Thursday, June 17, 2010

Facts and Rules

My work to improve the dictionaries of TexLexAn, in fact its knowledge base brings me to a very basic question: What is knowledge?

We can distinguish two kind of knowledge:

The procedural knowledge or the rules to do things.
The declarative knowledge or the facts.

In the computer world, the procedural knowledge is represented by the rules-based system experts such as the online diagnosis programs, and the declarative knowledge is foundation of the databases such as the phone directory for the simplest form.

Today, the both forms of knowledge are managed by two completely different kinds of programs but our brain does not work like that! It looks evident that facts and rules are intimately mixed. There is a good reason for it; we construct our rules from ours observations (the facts). These rules can very dependent of the observations but we try generalize these rules. We call it an inductive reasoning.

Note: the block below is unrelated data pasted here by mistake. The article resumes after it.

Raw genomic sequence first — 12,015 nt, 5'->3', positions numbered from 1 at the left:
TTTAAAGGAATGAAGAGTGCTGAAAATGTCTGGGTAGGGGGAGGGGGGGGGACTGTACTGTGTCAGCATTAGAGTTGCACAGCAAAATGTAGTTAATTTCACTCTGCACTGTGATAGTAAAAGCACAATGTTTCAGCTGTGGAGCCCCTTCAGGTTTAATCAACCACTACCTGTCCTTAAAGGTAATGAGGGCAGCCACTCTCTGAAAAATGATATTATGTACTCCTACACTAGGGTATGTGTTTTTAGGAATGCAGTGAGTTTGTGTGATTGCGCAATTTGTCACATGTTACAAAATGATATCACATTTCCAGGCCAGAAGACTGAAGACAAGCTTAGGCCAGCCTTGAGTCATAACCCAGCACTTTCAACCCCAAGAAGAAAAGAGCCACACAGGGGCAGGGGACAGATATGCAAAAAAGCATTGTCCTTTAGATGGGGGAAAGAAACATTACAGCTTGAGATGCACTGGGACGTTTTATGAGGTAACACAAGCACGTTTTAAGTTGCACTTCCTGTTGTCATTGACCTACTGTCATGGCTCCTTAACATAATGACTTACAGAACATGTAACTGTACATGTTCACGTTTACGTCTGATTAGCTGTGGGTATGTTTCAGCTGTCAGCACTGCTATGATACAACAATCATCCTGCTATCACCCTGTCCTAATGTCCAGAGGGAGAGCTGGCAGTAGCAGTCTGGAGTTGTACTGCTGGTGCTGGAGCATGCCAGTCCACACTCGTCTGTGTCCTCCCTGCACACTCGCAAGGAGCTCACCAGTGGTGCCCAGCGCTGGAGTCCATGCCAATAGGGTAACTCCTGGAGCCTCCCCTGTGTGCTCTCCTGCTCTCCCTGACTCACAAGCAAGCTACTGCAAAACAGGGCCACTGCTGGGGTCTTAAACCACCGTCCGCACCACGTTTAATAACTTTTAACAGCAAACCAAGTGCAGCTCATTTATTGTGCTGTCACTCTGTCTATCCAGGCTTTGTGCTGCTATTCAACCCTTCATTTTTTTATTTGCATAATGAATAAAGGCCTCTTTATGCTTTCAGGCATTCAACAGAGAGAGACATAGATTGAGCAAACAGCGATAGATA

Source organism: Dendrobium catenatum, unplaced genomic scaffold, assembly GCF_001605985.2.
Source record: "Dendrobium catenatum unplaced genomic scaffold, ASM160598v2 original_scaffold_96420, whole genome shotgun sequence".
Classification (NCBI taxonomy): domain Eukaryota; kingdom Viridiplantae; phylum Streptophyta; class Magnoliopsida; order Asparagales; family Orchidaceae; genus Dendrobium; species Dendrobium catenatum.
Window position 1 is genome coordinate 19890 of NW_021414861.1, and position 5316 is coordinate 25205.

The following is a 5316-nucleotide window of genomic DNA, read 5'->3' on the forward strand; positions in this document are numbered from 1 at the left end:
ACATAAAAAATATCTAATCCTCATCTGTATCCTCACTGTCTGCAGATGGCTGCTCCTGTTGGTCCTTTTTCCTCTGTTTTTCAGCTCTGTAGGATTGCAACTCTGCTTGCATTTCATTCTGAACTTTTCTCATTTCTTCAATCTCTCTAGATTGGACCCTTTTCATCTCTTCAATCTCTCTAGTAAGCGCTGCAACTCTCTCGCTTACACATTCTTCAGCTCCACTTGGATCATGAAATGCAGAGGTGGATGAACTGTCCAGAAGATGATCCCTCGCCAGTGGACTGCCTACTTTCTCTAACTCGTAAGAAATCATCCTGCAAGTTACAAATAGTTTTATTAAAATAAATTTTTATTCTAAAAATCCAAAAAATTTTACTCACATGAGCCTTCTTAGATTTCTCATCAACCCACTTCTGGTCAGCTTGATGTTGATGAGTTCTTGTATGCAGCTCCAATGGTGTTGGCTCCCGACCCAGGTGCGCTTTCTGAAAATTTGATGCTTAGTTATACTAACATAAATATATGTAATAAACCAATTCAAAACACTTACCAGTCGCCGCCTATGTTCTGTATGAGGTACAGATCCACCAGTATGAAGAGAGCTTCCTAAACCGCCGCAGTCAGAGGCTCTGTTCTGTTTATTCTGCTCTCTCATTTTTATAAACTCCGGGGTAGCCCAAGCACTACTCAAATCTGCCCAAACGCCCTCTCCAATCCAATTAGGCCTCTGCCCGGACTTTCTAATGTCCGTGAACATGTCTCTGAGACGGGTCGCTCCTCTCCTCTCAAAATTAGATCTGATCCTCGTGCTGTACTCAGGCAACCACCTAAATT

We can imagine this funny thing:  In the middle of October while we are reading under an apple tree, we receive an apple on our head, so we decide to move under another tree, in fact a pear tree. Pears are not apples but we are cautious because we infer that if one apple fell down there is a chance that a pear can fall down too.  Can a program do the same hypothesis?

to be continued...

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